Old tin toys. Tnuva cottage cheese containers repurposed as cactus planters. Hoopoe birds. Paper-wrapped Elite “cow” chocolate bars.
For artist Yoel Gilinsky, the early days of the State of Israel are distilled into symbolic objects that represent national history and his personal history as well.
In a recently published memoir, Sefer Ga’agu’im (Book of Longings), Gilinsky offers readers a glimpse into his Jerusalem childhood of the 1950s and ‘60s.
Written in Hebrew with smatterings of the Ladino (Judeo-Spanish) spoken by the older generation of Gilinsky’s youth, the book’s short stories – 96 in all –describe the events, people and places that inspired his paintings of objects.
These items hold personal meaning for Gilinsky but also resonate with Israelis who identify with them a particular time and place.
In his early works, Gilinsky dealt with the spiritual realm and Jewish mysticism. Following a personal crisis, he shifted his focus to personal memories reflecting the warmth and innocence of his Jerusalem childhood, expressed through the presentation of Israeli nostalgic artifacts.
These objects often hold a double meaning. For example, his recurring motif of cacti growing in tin-can planters is heavily symbolic for any Israeli “sabra” – the moniker bestowed on every native-born Israeli.
In some cases, Gilinsky adds the Israeli national bird, the hoopoe, for good measure.
Plastic squeaky hammers – here arranged as a bouquet in a tin candy box– are immediately recognized by every Israeli as the unofficial symbol of Israel Independence Day, back when every child was given license to bop the head of anyone they might meet. Friends, neighbors, strangers – all targets were fair game.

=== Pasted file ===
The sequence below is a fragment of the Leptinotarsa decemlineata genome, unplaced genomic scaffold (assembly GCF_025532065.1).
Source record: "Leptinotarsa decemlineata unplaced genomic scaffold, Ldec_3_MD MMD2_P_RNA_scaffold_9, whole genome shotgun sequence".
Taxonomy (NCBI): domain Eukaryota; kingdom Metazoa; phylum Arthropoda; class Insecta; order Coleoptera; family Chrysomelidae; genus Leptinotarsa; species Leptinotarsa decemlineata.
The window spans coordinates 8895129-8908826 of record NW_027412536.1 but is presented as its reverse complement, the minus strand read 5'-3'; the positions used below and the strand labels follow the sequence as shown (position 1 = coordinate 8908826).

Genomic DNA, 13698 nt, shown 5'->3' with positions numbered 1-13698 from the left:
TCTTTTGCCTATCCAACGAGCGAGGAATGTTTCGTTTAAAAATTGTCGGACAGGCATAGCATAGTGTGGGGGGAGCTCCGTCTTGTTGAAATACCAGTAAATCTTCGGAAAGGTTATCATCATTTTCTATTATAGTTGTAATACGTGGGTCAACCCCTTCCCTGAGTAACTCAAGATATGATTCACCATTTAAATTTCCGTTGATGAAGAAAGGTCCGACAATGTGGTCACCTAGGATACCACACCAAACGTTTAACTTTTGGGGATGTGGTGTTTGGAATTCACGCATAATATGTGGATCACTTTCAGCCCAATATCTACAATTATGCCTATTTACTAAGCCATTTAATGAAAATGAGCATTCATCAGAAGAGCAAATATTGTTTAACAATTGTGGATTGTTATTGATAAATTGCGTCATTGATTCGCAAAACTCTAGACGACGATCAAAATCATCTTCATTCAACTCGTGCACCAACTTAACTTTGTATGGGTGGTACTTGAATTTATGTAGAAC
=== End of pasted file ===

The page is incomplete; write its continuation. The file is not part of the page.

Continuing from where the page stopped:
It’s also worth noting that the sweets tin is branded “Shekem”, the retail store chain serving IDF personnel.
In addition to such ironies, Gilinsky gives his works playful titles. These are often puns that, sadly, don’t translate well into English.
For example, a picture featuring the chocolate spread manufactured by the HaShachar HaOleh company (“Rising Dawn” in Hebrew) — a typical Israeli kiddie breakfast when spread on a fresh soft white bread roll — is entitled “Dawn Rises Over Israel.”
Personal childhood objects are crammed in a drawer with seminal Zionist/Israeli/Jewish images, like JNF coin boxes, Hanukkah candles and Purim noisemakers, together with a picture of Theodore Herzl, a Russian matryoshka nesting doll, a wooden top, cans of Elite coffee powder and Etz HaZayit olive oil, plus – most tellingly – a can of loof, the tinned meat “loaf” that was once the staple food for every soldier.
Born in Jerusalem in 1954, Gilinsky is a former lecturer at the Bezalel Academy of Art and Design in Jerusalem. His works have been exhibited, among other places, at the Israel Museum, the Haifa Museum of Art, and various gallery shows.
The book, Sefer Ga’agu’im (in Hebrew), is available in select bookstores and at the Nahum Gutman Museum of Art in Tel Aviv.